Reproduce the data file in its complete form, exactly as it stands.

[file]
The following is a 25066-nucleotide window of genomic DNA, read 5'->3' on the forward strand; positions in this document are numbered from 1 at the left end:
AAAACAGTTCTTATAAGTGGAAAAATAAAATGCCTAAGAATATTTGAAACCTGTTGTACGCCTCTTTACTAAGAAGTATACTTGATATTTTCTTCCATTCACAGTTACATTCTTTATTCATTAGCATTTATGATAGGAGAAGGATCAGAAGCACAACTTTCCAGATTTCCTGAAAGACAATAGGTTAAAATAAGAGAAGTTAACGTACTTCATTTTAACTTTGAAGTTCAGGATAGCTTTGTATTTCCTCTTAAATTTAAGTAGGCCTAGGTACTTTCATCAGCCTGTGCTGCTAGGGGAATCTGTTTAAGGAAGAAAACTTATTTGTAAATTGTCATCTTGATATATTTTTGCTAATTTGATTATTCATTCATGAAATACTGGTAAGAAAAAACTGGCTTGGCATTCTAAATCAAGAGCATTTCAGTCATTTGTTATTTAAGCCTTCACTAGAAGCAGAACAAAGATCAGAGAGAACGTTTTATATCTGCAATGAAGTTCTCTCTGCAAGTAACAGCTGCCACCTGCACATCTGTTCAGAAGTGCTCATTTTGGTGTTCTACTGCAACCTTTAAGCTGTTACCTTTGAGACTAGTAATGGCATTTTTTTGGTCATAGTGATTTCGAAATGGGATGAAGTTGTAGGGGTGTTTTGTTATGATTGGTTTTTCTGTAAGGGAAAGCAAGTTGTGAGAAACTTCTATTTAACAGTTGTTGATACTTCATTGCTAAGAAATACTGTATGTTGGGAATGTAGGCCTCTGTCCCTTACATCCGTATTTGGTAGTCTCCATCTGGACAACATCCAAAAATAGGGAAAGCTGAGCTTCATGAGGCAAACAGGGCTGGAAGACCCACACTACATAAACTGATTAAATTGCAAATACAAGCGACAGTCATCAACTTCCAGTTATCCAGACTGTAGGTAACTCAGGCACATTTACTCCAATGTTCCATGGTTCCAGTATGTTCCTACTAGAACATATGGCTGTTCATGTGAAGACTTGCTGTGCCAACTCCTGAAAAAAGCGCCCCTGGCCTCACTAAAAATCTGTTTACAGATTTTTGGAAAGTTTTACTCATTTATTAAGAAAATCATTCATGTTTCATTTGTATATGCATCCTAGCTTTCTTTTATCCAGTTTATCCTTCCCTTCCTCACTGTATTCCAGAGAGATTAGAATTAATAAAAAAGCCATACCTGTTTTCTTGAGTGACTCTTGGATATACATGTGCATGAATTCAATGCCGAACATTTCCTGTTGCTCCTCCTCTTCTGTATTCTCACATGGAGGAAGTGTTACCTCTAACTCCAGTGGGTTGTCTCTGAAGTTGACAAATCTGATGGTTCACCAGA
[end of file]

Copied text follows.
The following is a 25066-nucleotide window of genomic DNA, read 5'->3' on the forward strand; positions in this document are numbered from 1 at the left end:
AAAACAGTTCTTATAAGTGGAAAAATAAAATGCCTAAGAATATTTGAAACCTGTTGTACGCCTCTTTACTAAGAAGTATACTTGATATTTTCTTCCATTCACAGTTACATTCTTTATTCATTAGCATTTATGATAGGAGAAGGATCAGAAGCACAACTTTCCAGATTTCCTGAAAGACAATAGGTTAAAATAAGAGAAGTTAACGTACTTCATTTTAACTTTGAAGTTCAGGATAGCTTTGTATTTCCTCTTAAATTTAAGTAGGCCTAGGTACTTTCATCAGCCTGTGCTGCTAGGGGAATCTGTTTAAGGAAGAAAACTTATTTGTAAATTGTCATCTTGATATATTTTTGCTAATTTGATTATTCATTCATGAAATACTGGTAAGAAAAAACTGGCTTGGCATTCTAAATCAAGAGCATTTCAGTCATTTGTTATTTAAGCCTTCACTAGAAGCAGAACAAAGATCAGAGAGAACGTTTTATATCTGCAATGAAGTTCTCTCTGCAAGTAACAGCTGCCACCTGCACATCTGTTCAGAAGTGCTCATTTTGGTGTTCTACTGCAACCTTTAAGCTGTTACCTTTGAGACTAGTAATGGCATTTTTTTGGTCATAGTGATTTCGAAATGGGATGAAGTTGTAGGGGTGTTTTGTTATGATTGGTTTTTCTGTAAGGGAAAGCAAGTTGTGAGAAACTTCTATTTAACAGTTGTTGATACTTCATTGCTAAGAAATACTGTATGTTGGGAATGTAGGCCTCTGTCCCTTACATCCGTATTTGGTAGTCTCCATCTGGACAACATCCAAAAATAGGGAAAGCTGAGCTTCATGAGGCAAACAGGGCTGGAAGACCCACACTACATAAACTGATTAAATTGCAAATACAAGCGACAGTCATCAACTTCCAGTTATCCAGACTGTAGGTAACTCAGGCACATTTACTCCAATGTTCCATGGTTCCAGTATGTTCCTACTAGAACATATGGCTGTTCATGTGAAGACTTGCTGTGCCAACTCCTGAAAAAAGCGCCCCTGGCCTCACTAAAAATCTGTTTACAGATTTTTGGAAAGTTTTACTCATTTATTAAGAAAATCATTCATGTTTCATTTGTATATGCATCCTAGCTTTCTTTTATCCAGTTTATCCTTCCCTTCCTCACTGTATTCCAGAGAGATTAGAATTAATAAAAAAGCCATACCTGTTTTCTTGAGTGACTCTTGGATATACATGTGCATGAATTCAATGCCGAACATTTCCTGTTGCTCCTCCTCTTCTGTATTCTCACATGGAGGAAGTGTTACCTCTAACTCCAGTGGGTTGTCTCTGAAGTTGACAAATCTGATGGTTCACCAGA